‘An electoral liability’: business loses patience with Boris Johnson

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“A confederacy of dunces,” sighed Crispin Odey, delivering his verdict on the MPs vying to dethrone Boris Johnson and lead the Tory party.

The hedge fund kingpin, once one of Johnson’s biggest backers, had just finished a long lunch with an old contact and was in devastating form.

“Who would you really want to run the Tory party?” said Odey. “Each of them has blown it. It’s come too early for some of them. I have no regard for Boris. He has never followed through on any policy. He was my friend until Brexit was done and then he just cut me dead.”

The Brexiter, who made hundreds of millions of pounds betting against sterling in the wake of the vote to the leave the EU in 2016, represents a growing chorus of leading business figures – from across the political spectrum – who have lost patience with the prime minister and the Tory party.

“I expect politicians to be appalling and to behave badly but even by their standards he behaves badly,” said Odey, frustrated that Johnson has not delivered the no-holds-barred Brexit he wanted to see, adding he concurs with the “anger” vented by the PM’s former adviser, Dominic Cummings.

Sir Philip Hampton, the former chairman of Royal Bank of Scotland, drugs giant GSK and Sainsbury’s, said traditional good relations between big business and the Conservatives had become increasingly frayed.

Business leaders have clashed with the government over the handling of Brexit and Covid in recent years, and relations have failed to recover from Johnson’s reported “f**k business” retort in 2018 to bosses’ concerns over a hard Brexit.

Hampton said: “Since the financial crisis, the Tories have been less clearly the party of business. The windfall tax [on energy giants]just underlines that.“Boris has become an electoral liability. Do the Conservatives think he will help or harm them in the next general election? Most of the signs are he is not helpful to them.”

Under Johnson and his chancellor, Rishi Sunak, the Tories have been on a tax-raising spree, in part to fund the huge pandemic bill. With corporation tax to begin rising to 25% from next April, that will contribute to the biggest UK tax burden since the 1950s.

Hampton was also unconvinced by many of Johnson’s business policies, such as the privatisation of Channel 4. “Channel 4 is a success story and not a burden to government. It’s a bit like the crown marks on pint glasses, it doesn’t seem a terribly important issue to go after.”

He believes Tory infighting has damaged attempts to repair the economy post-Covid and said “more focus on unity and economic recovery is needed”.

“We are almost certainly facing a recession,” he said. “The government has two choices: one is to carry on tinkering with the economy. The other is visionary with a bright future.

“Rather than prudence we need to borrow on an unprecedented scale and invest wisely, productively and profitably.”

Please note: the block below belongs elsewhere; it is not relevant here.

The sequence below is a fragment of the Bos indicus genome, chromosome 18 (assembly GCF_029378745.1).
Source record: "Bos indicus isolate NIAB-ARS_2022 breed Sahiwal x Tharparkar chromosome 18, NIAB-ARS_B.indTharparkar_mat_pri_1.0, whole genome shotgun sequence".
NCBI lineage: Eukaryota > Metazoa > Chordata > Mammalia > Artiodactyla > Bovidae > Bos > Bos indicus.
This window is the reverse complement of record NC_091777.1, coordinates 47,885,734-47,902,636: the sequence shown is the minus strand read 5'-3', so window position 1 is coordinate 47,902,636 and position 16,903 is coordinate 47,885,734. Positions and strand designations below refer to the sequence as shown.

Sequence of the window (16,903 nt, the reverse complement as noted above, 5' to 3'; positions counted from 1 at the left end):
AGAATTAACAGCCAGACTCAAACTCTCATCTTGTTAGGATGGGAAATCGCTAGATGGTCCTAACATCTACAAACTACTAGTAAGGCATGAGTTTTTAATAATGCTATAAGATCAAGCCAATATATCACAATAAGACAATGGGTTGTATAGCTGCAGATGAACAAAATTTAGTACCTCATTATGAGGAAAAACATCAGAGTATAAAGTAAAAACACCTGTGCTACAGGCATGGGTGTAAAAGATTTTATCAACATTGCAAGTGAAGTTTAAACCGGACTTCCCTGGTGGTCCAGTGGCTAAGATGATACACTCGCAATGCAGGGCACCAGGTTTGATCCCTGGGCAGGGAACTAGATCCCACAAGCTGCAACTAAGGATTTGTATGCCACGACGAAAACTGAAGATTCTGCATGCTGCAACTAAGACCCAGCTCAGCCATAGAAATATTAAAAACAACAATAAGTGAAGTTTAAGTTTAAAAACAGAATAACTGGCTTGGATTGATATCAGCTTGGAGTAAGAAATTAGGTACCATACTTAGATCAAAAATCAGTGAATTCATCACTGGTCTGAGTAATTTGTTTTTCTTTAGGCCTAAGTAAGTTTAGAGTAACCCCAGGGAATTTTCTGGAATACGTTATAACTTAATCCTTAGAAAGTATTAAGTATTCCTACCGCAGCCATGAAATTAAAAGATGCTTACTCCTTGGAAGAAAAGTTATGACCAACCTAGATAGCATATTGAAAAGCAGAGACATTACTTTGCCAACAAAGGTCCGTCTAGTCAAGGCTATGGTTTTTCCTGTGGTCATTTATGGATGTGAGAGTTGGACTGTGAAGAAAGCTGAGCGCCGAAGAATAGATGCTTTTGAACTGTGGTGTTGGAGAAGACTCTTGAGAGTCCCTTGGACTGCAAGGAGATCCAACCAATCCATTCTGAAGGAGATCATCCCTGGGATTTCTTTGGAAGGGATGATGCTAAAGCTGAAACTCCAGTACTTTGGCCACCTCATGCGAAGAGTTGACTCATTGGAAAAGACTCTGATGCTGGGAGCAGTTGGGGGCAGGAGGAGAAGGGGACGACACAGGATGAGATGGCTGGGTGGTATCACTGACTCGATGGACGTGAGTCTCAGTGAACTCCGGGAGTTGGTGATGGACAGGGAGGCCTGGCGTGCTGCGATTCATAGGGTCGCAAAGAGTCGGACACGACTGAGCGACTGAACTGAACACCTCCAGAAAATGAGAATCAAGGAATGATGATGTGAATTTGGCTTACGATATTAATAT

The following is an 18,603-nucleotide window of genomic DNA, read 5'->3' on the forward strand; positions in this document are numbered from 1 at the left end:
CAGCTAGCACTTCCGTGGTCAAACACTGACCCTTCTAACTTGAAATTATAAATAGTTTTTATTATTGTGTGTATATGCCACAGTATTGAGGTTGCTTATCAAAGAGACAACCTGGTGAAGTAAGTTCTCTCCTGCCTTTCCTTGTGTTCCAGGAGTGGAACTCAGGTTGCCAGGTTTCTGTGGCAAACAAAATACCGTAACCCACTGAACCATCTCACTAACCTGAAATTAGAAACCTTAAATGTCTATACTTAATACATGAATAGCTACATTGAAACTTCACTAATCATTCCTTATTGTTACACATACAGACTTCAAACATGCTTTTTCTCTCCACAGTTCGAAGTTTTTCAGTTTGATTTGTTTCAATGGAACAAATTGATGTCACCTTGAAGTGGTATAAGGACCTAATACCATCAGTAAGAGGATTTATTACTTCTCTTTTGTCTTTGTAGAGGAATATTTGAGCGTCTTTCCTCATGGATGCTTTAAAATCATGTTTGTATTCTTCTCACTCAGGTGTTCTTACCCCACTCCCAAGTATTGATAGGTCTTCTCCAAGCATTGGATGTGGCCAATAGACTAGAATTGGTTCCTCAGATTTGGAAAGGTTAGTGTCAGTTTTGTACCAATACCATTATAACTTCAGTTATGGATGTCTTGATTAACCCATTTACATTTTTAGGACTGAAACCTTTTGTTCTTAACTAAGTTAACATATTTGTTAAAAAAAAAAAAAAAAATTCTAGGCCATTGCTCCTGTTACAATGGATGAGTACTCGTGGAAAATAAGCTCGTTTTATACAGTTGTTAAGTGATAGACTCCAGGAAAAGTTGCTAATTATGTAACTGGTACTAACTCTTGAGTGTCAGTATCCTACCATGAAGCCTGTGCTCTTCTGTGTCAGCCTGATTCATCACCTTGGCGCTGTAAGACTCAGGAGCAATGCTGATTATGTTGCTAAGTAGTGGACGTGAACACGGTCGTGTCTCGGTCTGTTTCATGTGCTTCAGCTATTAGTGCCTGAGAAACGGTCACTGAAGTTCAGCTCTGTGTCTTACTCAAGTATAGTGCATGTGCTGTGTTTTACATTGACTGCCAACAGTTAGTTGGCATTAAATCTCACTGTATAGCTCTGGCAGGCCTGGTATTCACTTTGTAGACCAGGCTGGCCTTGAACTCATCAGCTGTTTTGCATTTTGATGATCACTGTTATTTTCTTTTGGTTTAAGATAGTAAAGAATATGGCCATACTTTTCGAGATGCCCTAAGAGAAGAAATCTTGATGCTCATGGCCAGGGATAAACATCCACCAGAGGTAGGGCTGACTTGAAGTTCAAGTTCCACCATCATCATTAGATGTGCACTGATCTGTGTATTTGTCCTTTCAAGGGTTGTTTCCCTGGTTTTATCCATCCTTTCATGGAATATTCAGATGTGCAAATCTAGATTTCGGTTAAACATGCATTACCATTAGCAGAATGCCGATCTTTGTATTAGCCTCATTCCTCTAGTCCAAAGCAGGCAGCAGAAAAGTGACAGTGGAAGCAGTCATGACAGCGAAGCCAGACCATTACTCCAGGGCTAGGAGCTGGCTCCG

Sir Martin Sorrell, the advertising executive and chairman of S4 Capital, said Johnson “hasn’t tried to cultivate business like previous incumbents, like [David] Cameron and [Nick] Clegg”. “It doesn’t bode well, does it?” said Sorrell, who has been glued to the news coverage in recent days. “Businesses want firm action to deal with the issues so I think it’s just raised the level of uncertainty and probably made people more hesitant.”

Johnson did, however, find support from two familiar figures. Conservative peer and JCB chairman Lord Bamford, whose family and businesses have given about £14m in cash and gifts to the Conservative party since 2001, was one of several donors who signed a letter on Monday night calling on Tory MPs to give him their “unwavering support”.

He said in a statement: “At a time of huge geo-political uncertainty with the war in Ukraine, and with inflationary pressures threatening to undermine post-Covid economic recovery in the UK, our country needs leadership and Boris Johnson is the best person to do that job right now.

“We need to remember that the decisions taken on the big issues, particularly around the pandemic and Ukraine, were the right decisions. The prime minister should now be given the support he needs to deliver for our country on the economy, making the most of our Brexit freedoms.”

Meanwhile, Gerard Lyons, former policy adviser to Johnson when he was mayor of London, was optimistic that the prime minister could survive, despite the huge rebellion. “He needs to pull some policy levers in order to keep the confidence of his fellow MPs,” Lyons said. “If he pulls the right levers and they work he can fight the next election.

“Housing needs to take centre stage initially with the aim of turning ‘generation rent’ into ‘generation buy’. But he also needs to address the squeezed middle and reduce the overall tax burden. Whether that waits until the budget remains to be seen. I think it should happen before then.”

Paul Dales, chief UK economist at Capital Economics, said Johnson may “double down on Brexit” and “loosen fiscal policy further to try to boost his political standing”.

He added: “That may result in a weaker pound, a stronger economy and higher inflation for longer, which would support our view that the Bank of England will raise interest rates from 1% to 3% next year.”

With the Tory party in turmoil, businesses frustrated and a cost of living crisis eroding consumer confidence, time is not on Johnson’s side.

Source: The Guardian

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